The days of physically going to a store, finding a parking space and then standing in long queues to take advantage of a department store sale are on the decline as online ordering and quick deliveries become the norm.
One of the main catalysts of this change are the micro-fulfillment centres (MFCs). Standing at the crossroads of supply chain and retail, these tiny, urban warehouses are gradually resolving the issue of last-mile delivery.
By squeezing warehouses into dense urban areas, MFCs cut the average distance between the centre and a customer to a minimum.
The changing consumer strategy
Amongst all segments of retail, food and groceries are purchased the most.
As consumer demand has risen over the years, so has online ordering. There are multiple players today in the food and grocery market, giving consumers a variety of options to choose from. But here’s a flipside – if the shopping experience does not meet their set expectations, consumers quickly take their business elsewhere.
According to ServiceChannel, 41 percent of consumers say they’re less likely to return to any store of the same brand where they’ve had a bad experience, and 69 percent say they’re more likely to shop at a competitor after just one bad experience.
Customer loyalty is on the line much more than it ever was, which is why it is essential for retailers to provide a differentiated shopping experience that covers both speed and convenience. And to be future-forward, retailers must evolve towards technology and space in their approach to order fulfillment.
Key advantages of MFCs
Several retail brands today include both brick and mortar as well as virtual stores.
At the store level, the product moves from the warehouse to the store’s backroom, and then to the store floor. Sometimes, in the case of online orders, products move from the store floor back to the backroom, before they are sent out.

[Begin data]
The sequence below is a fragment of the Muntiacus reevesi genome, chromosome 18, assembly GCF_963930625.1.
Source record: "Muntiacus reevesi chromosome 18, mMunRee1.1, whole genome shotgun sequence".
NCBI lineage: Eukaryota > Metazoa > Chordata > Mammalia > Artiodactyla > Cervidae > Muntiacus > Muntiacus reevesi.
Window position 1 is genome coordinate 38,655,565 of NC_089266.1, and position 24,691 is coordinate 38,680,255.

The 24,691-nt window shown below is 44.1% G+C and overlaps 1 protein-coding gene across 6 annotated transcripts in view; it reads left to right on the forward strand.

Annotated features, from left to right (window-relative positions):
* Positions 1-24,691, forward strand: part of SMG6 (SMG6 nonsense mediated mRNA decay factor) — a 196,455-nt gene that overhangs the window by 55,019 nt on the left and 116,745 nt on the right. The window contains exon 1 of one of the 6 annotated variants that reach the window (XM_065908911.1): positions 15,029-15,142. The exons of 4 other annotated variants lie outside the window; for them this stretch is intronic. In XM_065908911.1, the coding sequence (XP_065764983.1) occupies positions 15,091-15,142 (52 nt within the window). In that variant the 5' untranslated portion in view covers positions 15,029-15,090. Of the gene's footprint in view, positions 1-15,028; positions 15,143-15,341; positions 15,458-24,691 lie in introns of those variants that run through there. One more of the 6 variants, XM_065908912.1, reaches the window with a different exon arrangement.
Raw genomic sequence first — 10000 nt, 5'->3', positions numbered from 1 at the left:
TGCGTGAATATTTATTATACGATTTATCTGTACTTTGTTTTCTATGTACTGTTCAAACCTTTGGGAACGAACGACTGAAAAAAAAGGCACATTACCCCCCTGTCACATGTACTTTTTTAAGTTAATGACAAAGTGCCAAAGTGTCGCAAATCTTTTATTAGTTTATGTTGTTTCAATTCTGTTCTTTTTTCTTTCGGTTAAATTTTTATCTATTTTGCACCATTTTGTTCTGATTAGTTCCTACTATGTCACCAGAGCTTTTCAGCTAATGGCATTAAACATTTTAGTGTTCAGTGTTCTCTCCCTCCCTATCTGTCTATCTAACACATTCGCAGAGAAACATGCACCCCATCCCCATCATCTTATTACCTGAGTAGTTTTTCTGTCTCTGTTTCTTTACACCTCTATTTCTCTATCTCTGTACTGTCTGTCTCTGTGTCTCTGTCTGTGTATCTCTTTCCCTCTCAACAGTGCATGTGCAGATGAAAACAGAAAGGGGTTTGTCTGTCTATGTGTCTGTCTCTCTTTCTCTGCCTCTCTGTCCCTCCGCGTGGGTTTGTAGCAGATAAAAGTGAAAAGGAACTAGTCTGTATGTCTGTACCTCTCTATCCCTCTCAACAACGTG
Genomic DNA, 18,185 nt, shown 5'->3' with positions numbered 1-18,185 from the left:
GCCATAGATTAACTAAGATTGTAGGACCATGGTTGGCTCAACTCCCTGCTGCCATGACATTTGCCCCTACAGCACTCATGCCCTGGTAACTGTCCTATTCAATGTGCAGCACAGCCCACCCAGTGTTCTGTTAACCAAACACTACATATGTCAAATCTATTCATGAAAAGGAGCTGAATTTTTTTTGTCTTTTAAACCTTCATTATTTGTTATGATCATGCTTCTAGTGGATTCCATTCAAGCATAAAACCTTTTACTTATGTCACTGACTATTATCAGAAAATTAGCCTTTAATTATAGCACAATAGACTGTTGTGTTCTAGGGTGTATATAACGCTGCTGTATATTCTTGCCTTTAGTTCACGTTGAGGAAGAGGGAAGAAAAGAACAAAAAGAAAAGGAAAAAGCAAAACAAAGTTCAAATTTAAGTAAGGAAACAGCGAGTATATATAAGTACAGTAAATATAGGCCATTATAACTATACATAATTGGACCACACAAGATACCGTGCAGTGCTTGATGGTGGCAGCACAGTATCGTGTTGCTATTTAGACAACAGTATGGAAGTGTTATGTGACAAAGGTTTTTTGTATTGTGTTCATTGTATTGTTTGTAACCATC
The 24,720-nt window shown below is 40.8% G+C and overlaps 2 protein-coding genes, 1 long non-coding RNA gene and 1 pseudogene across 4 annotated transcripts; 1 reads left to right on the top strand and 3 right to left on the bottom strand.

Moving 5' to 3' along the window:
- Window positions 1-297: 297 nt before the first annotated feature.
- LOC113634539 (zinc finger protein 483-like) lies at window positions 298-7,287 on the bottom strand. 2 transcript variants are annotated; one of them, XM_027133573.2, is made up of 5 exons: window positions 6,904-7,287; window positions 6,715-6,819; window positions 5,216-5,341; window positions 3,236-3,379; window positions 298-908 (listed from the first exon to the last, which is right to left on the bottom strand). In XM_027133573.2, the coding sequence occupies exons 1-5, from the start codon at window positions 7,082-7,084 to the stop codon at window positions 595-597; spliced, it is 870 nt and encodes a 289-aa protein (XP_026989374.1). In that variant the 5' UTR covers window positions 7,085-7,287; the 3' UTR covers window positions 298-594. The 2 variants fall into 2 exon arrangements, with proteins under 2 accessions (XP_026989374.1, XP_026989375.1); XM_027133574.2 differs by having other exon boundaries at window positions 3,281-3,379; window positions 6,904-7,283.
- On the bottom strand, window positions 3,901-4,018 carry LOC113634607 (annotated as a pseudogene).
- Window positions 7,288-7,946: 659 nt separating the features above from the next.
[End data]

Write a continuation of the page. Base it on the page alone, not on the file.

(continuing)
With MFCs, the product directly goes from the centre to the store’s backroom, and then to the customer. This eliminates several steps and makes the delivery quicker!
There is another advantage – these MFCs require lower initial investment. Interestingly, several MFCs can be built for the cost of one automated distribution center.
These centres operate in a compact environment, and are small enough to be installed at the back of the store.
The last-mile battleground
In retail, where profit margins are slim, last-mile logistics have become the battleground for a competitive advantage. Retailers who can lower last-mile related costs are at a competitive advantage.
This has prompted variations in MFCs, such as “dark stores”. These dark stores look like supermarkets but are closed to customers. They are only to prepare pickup orders and facilitate deliveries.
Walmart recently opened Walmart Pickup Point, a 40,000-square-foot prototype outside of Chicago at a former Dominick’s grocery store. Customers drive up to the site to designated parking spots, and a Walmart worker loads up their trunk with their order. Walmart can also make deliveries from the location.
The inside of the location looks like a Walmart with groceries and everyday items. Unlike a traditional Walmart super center, however, customers are not allowed inside..
The way forward
Micro-fulfillment doesn’t exist in a vacuum, there are several related trends including small-format urban stores and autonomous last-mile delivery that are also gaining traction. MFCs could also be co-housed in small format urban stores, some that are already being run by retailers like Kohl’s and Target.
In the future, retailers and brands looking to stay in the game will need to take necessary steps to digitise their supply chains. They may have the best product in the world, but if it can’t be seamlessly distributed to consumers, then they will be left far behind in the race!
(Edited by Anu Choudary)